"If the harrowing and deeply disturbing allegations in these documents are true," The Smoking Gun reports, then "Jackson is a textbook pedophile, a 46-year-old predator who plied children with wine, vodka, tequila, Jim Beam whiskey, and Bacardi rum.
"A man who gave boys nicknames like Doo Doo Head and Blowhole and then quizzed them about whether they masturbated."
The Smoking Gun based its account on confidential law enforcement and government reports, grand jury testimony, and sealed court records. The Web site says the information was provided by sources.
So far, the court has continued a pattern of shielding all evidence from public view, releasing rulings and motions with blacked-out pages.
On Monday, one written order was released by Judge Rodney Melville — a decision to deny in part and grant in part a defense motion to suppress evidence seized from the office of Jackson's personal assistant.
But the language of that decision was oblique and provided only vague clues to what was being admitted and what was suppressed.
One of the documents released by the judge in a heavily blacked-out form was a prosecution report on a search of Jackson's Neverland ranch on Nov. 18, 2003.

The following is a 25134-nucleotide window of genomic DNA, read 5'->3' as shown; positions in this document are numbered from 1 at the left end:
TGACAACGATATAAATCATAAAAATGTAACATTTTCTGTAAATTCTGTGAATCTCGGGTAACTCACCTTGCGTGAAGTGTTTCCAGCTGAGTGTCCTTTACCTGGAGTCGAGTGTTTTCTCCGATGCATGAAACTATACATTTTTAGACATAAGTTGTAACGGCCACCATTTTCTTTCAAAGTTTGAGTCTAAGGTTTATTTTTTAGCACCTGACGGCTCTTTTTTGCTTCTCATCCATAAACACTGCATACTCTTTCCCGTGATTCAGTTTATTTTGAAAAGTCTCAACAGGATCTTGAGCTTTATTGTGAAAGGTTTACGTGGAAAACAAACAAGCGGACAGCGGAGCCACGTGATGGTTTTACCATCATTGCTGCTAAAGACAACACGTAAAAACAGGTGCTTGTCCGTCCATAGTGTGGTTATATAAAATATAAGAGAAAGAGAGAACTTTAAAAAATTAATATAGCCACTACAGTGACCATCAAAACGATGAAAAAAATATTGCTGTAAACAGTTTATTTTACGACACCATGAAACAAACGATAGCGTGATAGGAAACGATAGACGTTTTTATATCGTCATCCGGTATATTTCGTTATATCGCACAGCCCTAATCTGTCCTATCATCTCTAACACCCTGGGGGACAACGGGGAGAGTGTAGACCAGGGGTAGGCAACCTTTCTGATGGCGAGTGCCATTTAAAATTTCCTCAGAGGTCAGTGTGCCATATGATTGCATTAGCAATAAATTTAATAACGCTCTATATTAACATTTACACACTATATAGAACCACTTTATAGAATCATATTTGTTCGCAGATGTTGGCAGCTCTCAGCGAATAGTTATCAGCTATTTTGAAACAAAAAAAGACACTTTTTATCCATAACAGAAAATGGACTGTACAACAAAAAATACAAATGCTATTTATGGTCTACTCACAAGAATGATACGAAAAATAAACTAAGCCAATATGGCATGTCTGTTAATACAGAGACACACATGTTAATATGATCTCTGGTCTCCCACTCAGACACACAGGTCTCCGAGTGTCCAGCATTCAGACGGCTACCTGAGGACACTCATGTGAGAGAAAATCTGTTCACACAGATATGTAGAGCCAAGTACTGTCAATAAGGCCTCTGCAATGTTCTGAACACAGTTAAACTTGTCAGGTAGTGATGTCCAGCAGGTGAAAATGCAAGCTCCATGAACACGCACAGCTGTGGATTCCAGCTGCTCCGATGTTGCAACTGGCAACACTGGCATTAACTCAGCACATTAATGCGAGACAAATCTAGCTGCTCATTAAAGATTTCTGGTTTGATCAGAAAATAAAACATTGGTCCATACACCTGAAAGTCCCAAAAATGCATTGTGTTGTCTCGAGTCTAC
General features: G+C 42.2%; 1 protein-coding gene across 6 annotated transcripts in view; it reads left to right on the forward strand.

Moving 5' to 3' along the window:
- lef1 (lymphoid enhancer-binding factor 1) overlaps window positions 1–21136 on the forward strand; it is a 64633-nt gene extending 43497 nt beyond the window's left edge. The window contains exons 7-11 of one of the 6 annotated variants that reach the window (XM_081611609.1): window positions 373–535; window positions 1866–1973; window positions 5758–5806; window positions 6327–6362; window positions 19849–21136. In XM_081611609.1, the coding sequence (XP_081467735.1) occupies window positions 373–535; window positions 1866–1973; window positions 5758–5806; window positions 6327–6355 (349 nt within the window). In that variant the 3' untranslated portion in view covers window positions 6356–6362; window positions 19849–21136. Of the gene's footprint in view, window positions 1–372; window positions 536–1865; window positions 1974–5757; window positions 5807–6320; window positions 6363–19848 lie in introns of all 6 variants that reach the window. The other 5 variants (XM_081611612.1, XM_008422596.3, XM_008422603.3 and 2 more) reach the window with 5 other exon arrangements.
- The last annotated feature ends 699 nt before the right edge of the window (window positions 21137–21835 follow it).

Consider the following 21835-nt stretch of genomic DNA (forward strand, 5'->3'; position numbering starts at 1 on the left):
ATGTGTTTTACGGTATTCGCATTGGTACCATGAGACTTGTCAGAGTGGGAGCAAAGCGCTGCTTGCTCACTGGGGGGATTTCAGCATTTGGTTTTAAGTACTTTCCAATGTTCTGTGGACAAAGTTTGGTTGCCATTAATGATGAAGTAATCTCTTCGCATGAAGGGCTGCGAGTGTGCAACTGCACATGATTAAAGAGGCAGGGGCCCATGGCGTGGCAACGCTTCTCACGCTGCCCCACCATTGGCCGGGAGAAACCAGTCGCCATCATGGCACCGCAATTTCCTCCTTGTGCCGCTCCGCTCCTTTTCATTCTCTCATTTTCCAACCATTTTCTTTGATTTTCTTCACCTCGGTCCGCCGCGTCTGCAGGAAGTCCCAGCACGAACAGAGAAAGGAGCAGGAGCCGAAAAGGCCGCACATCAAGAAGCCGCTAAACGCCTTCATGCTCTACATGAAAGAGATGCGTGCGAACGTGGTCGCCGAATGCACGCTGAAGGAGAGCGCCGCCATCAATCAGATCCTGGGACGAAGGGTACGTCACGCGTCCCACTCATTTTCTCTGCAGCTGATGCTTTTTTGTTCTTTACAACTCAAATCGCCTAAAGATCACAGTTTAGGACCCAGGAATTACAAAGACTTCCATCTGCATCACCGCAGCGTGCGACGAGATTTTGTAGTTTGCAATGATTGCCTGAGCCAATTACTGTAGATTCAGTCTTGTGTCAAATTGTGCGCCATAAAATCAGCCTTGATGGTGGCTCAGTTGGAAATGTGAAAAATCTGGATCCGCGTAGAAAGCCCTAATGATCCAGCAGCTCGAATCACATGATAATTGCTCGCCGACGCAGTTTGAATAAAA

But according to The Smoking Gun, "pornographic magazines like Club, Barely Legal, and Couples were found in a leather bag next to the bathroom sink, in a box at the base of Jackson's bed, in a Samsonite briefcase, and inside the nightstand."
Other items found included pornographic DVDs, books and photos.
The inventory reveals that authorities also recovered a pair of white boys underwear located in the bathroom of Jackson's six-year-old daughter, according to The Smoking Gun.
Jackson's trial is scheduled to start Jan. 31, and one more pretrial hearing is scheduled for Jan. 12.
In other related news, "Celebrity Justice" has learned that the mother of Jackson's accuser solicited charitable contributions for the boy's medical care when all of the bills were covered by insurance.
"About four years ago, this boy had cancer," Harvey Levin, the executive producer of "Celebrity Justice," told The Early Show co-anchor Julie Chen. "The mother went to a local newspaper in the L.A. area and said, 'Look, we are going under. We have medical bills that are $12,000 a pop for chemo; we need money.'"
The story was written and close to $1,000 was given to the accuser's family. However, the editor of the paper later learned that the boy's medical bills had already been paid for in full by his father's insurance.
"It is a 100 percent coverage. Not a cent had to be paid," Levin said. He explained, that since the beginning, the paper saw some red flags. The mother tried to to have the money sent to her home in her name. And when the newspaper asked her to set up a trust fund, it was later found out that the mother set up a bank account in her name (so she could withdraw money from it) and not a trust fund, Levin said.